DETROIT - At a hollowed-out intersection in downtown Detroit, production for “Transformers 4” (also known as “Age of Extinction”) is well underway. Cars in various states of distress litter the streets, as a breeze pierces the wide-open holes carved out of a nearby building. Architecture that resembles an unspecific location in China is arranged haphazardly, as if exploded from its foundations. And a tiny delivery truck, overstuffed with various kinds of flowers, lines up just a few feet off camera as Michael Bay prepares to call “action.”

Some four hours later, Bay is still waiting. 

With a worldwide gross of $2.675 billion dollars, it might have seemed inevitable that Paramount Pictures would return to the “Transformers” well for a fourth installment. But rather than simply stretching the first three films’ rubber band of a script further in order to accommodate another series of fights between the same Autobots and Decepticons, Bay himself has helped re-conceive the franchise into something, well, if not entirely new, then at least marginally different. But that of course doesn’t mean that he’s sacrificing any of his trademark “Bayhem” – which is why minutes stretch into hours as he prepares a shot that will match, if not exceed, the explosive bombast of the film’s predecessors.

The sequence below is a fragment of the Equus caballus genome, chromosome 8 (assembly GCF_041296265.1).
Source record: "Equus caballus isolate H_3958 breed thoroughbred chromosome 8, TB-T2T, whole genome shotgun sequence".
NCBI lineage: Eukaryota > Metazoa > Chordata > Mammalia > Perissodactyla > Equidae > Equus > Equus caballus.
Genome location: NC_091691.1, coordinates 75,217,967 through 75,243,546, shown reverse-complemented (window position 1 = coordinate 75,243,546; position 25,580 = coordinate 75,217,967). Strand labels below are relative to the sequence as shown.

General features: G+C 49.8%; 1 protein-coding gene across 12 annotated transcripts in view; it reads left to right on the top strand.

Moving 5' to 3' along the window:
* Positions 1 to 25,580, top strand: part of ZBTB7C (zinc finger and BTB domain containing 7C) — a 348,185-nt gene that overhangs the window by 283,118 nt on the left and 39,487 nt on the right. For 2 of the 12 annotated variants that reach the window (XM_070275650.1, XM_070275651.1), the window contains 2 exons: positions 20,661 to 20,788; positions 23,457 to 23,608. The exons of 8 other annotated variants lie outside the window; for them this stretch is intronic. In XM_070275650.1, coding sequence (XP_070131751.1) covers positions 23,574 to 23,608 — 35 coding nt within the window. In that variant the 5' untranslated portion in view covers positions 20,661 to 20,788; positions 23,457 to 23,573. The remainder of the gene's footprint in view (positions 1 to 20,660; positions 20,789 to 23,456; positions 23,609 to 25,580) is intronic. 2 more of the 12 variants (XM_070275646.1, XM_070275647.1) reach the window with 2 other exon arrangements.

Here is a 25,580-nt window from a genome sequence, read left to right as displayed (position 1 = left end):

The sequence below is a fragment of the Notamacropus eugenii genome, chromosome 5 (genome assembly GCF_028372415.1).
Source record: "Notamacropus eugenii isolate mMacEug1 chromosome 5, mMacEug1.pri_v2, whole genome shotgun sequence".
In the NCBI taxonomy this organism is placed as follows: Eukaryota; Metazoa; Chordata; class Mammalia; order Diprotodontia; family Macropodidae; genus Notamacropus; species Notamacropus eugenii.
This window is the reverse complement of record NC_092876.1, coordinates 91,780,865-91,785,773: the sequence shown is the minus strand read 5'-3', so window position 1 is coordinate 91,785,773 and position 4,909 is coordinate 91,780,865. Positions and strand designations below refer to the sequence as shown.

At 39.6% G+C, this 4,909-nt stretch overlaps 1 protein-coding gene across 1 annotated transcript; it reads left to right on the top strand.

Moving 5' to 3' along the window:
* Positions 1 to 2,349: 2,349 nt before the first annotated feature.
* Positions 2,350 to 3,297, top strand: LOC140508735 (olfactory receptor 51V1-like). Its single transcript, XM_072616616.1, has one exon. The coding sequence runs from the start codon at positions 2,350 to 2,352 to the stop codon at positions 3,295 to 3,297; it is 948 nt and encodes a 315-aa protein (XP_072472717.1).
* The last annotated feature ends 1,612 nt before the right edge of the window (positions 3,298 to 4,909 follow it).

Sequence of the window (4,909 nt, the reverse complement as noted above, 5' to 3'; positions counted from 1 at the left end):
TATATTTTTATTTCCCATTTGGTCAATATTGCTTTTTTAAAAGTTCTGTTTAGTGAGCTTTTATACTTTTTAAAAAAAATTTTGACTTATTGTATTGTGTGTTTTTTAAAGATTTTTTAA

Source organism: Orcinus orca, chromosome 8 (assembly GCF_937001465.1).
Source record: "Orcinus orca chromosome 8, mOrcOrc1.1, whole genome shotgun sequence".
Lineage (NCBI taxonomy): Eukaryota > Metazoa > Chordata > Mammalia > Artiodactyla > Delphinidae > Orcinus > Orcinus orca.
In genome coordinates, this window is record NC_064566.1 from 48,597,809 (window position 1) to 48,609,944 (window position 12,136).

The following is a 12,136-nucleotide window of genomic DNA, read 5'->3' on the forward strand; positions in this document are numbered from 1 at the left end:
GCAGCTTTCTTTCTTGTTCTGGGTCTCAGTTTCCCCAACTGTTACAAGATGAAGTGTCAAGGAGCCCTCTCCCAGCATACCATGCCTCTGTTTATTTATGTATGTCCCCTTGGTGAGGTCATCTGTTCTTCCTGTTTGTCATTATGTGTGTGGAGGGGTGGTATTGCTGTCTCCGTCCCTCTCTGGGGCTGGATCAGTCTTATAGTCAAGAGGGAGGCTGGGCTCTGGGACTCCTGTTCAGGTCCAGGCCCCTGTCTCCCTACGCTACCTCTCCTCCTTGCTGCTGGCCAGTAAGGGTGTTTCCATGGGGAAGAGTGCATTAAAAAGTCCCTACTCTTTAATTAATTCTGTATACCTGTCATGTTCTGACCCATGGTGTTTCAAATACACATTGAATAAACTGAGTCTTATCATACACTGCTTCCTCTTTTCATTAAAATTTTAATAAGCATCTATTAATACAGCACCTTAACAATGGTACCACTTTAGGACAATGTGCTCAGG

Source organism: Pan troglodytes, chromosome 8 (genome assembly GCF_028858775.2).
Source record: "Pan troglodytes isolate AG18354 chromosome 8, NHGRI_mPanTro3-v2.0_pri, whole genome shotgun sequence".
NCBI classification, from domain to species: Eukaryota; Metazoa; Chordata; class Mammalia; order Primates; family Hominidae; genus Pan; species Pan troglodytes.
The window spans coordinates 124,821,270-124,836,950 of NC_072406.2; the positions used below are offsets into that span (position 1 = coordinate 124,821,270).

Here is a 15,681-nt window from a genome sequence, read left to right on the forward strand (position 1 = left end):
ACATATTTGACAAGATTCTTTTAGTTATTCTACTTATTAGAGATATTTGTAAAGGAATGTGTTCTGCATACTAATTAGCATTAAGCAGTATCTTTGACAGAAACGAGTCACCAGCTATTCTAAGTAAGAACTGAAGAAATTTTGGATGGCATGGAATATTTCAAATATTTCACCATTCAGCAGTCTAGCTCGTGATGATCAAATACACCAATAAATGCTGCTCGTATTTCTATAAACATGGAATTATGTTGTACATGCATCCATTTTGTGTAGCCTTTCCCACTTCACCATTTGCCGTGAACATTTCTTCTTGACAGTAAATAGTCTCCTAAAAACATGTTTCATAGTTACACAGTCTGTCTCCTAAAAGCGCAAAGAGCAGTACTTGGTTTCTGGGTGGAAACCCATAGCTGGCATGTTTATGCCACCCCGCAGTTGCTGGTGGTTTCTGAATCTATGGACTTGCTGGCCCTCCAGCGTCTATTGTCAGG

Perhaps having exhausted the creative opportunities the director hoped to explore with the no-longer-famous Shia LaBeouf, Bay this time enlists his “Pain & Gain” leading man Mark Wahlberg as the star of “Age of Extinction.” Playing a father whose mechanical tinkering lands him in the middle of an intergalactic battle between the two camps of transforming robots, Wahlberg gets to tap into both his fortitude as an action hero and his appealing goofiness as a luckless dreamer, scrambling to rescue his daughter (Nicola Peltz) while dealing with her new boyfriend (Jack Reynor). 

While on set – and waiting for that shot to happen – Hitfix spoke with several members of the cast and crew, including Bay himself, who throughout the day spent increasingly more time with the small group of press that Paramount gathered to witness his spectacular vision. (Look forward to in-depth interviews, coming soon.) But as the golden hues of magic hour dappled the set, Bay ensured that every car was positioned, every charge was set, and every imaginary robot was flexed and ready to go. And then, with multiple cameras running, and a double-decker bus intervening between the crew and the set in case of raining debris or fallout, Bay rolled camera. 

“Action” barely covers what happened next.